I toy with the idea of walking off, but instead resort to pointing out to him that 1 in 4 women experiences domestic violence some time in their lives. That’s quite a lot of the people you know, right?
If you aren’t following, I’m making an anti-patriarchy case here. I’m saying that the way mainstream Britain thinks and talks about women (and not just young or attractive women) is inherently chauvinist, and contributes to an atmosphere in which the fringes feel permitted to abuse. That’s the danger, in particular, of ‘rape jokes’. Probably 99.9% of people making rape jokes do not have the slightest intent to ever rape anybody. BUT. But a derogatory, objectifying attitude towards women and sex in general is cultivated; it’s augmented by hyper-sexualised women in the media, on the internet and in your alone-time fantasies.
This article makes a detailed argument showing how far we are from gender equality. I really urge you to read it, because it has a nice survey showing injustice and disparity in pretty much every aspect of ‘Modern Britain’. I’d add to it only the current fame of Nadine Dorries, who has gone on I’m a Celebrity specifically to argue for reducing the abortion limit and for promoting abstinence as government sexual education policy.
This brings me nicely onto the Church of England’s decision not to allow female bishops. Being a non-Christian, I cannot criticise their decision if they genuinely think that their deity doesn’t want female bishops. What I can criticise is that the Church is still remarkably powerful in this country, especially in ‘soft power’ terms since prayer is supposedly held in all school assemblies every week. It frightens me that such a backwards institution has any influence over the general population, let alone influence on all kids. These are people who, however liberal their interpretation of the Bible, essentially support a whole faith system with commodifies women as economic-and-childbirthing-units. That’s not exactly helping fight the patriarchy.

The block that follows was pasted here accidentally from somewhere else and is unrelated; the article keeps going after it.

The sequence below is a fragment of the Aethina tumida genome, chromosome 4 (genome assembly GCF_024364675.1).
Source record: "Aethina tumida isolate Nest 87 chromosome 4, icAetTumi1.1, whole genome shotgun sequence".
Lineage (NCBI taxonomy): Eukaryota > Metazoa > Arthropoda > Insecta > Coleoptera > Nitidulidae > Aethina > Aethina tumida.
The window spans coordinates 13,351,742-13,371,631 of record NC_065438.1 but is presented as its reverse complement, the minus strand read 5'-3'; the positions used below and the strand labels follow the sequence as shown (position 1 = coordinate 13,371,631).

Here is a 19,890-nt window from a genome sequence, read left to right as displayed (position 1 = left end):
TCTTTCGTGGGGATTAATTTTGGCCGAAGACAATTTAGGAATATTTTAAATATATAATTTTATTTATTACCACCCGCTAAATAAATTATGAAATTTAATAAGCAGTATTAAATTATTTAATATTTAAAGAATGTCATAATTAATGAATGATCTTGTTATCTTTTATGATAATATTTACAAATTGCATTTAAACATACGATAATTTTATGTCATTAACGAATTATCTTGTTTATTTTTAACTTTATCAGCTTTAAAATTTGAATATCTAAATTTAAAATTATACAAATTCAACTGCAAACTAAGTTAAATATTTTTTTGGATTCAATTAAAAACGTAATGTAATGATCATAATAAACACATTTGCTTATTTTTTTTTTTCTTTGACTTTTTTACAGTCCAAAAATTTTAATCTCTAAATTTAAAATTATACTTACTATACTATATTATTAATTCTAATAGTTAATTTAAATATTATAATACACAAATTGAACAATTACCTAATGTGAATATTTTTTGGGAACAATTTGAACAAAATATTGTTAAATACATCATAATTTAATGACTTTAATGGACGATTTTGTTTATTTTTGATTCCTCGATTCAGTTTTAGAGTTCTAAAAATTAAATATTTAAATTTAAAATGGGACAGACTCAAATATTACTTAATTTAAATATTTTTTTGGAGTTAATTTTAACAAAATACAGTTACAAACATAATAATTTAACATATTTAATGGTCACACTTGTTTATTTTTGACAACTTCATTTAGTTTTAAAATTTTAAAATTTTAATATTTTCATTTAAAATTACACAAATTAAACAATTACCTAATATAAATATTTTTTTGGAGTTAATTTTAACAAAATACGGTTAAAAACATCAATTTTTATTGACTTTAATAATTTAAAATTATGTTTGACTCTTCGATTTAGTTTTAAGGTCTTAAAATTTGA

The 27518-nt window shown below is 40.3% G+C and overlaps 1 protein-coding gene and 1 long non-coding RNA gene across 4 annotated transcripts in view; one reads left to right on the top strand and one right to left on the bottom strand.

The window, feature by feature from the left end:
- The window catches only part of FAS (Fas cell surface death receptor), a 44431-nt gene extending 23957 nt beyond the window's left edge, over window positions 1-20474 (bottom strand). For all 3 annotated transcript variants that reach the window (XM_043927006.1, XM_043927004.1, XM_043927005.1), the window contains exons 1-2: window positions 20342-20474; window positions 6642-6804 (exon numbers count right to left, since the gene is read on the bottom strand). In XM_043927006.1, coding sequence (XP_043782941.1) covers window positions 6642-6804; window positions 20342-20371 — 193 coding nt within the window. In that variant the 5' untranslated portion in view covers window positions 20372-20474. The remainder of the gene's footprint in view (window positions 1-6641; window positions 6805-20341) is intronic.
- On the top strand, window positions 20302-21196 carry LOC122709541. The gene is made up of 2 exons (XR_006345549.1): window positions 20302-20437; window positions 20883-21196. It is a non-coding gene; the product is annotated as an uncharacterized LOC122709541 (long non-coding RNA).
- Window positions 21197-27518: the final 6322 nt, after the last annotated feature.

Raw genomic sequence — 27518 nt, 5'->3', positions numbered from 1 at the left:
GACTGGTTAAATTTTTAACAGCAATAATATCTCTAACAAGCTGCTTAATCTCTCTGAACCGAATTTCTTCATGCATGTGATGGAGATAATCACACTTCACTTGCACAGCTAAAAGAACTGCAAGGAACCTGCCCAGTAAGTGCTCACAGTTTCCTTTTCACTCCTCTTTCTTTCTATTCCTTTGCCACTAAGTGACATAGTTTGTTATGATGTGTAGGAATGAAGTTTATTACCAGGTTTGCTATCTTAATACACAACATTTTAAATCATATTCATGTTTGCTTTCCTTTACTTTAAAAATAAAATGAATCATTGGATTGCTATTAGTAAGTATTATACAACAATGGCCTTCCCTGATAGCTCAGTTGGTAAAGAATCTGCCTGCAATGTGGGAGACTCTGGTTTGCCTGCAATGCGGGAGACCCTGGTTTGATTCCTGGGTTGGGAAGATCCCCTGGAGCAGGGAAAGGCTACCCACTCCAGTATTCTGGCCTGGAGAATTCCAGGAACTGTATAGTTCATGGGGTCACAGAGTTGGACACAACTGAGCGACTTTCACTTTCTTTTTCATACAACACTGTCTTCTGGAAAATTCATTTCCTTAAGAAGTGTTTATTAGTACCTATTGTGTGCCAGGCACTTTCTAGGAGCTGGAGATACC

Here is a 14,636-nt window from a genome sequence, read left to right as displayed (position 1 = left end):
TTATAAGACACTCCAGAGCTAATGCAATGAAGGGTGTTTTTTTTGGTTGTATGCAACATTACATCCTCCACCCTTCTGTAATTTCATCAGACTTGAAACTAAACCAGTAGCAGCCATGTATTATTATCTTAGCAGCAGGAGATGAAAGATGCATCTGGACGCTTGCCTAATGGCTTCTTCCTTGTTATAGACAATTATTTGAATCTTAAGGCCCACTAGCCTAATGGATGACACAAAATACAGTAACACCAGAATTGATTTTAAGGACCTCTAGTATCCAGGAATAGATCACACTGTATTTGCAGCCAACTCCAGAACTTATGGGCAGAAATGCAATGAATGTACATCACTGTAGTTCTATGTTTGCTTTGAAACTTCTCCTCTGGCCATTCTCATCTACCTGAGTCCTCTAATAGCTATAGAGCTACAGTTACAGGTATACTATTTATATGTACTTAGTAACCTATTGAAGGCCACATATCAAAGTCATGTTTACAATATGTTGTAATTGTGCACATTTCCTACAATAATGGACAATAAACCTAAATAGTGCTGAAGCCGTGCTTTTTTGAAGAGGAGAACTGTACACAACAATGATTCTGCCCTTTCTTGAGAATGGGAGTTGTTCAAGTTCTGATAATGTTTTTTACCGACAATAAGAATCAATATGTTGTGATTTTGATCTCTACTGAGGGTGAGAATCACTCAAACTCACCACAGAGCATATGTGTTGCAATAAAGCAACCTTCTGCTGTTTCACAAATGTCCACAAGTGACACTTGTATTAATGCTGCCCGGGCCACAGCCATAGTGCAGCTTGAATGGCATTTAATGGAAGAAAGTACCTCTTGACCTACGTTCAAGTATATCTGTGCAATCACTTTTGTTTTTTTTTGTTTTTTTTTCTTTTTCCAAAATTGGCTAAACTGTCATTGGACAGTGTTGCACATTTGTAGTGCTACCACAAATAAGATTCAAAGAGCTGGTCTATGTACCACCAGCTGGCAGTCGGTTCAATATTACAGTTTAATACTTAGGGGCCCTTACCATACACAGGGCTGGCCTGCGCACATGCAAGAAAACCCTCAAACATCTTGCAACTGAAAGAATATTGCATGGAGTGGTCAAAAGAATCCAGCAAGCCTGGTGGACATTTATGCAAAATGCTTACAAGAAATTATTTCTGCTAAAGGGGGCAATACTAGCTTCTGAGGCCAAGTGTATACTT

The second reason, explained eloquently here, is that 26 Church of England bishops are a mandatory requirement in the House of Lords, which remains an important legislative body. If all those bishops are necessarily male, that means our government, indeed our entire state-system, is skewed towards men. Of course, I want Lords Spiritual out of the HOL as soon as possible, and think that should and could happen tomorrow, regardless of what other reforms the HOL needs, but in the meantime, the Church’s decision means that Christian chauvinism is temporarily the concern of every British citizen.
These aren’t problems that can be solved with stronger prison sentencing, more women in cabinet, more women in Spaghetti-worshipping positions, giving two quid to Children in Need or more paedophiles being shot at dawn. This issue is one that confronts every one of us – the imperative on people to speak out when they see or experience sexism, to make a point of explain when an action is not OK and why, to boycott ridiculous magazines and especially, especially, to never visit TrueLad.
Not even ironically.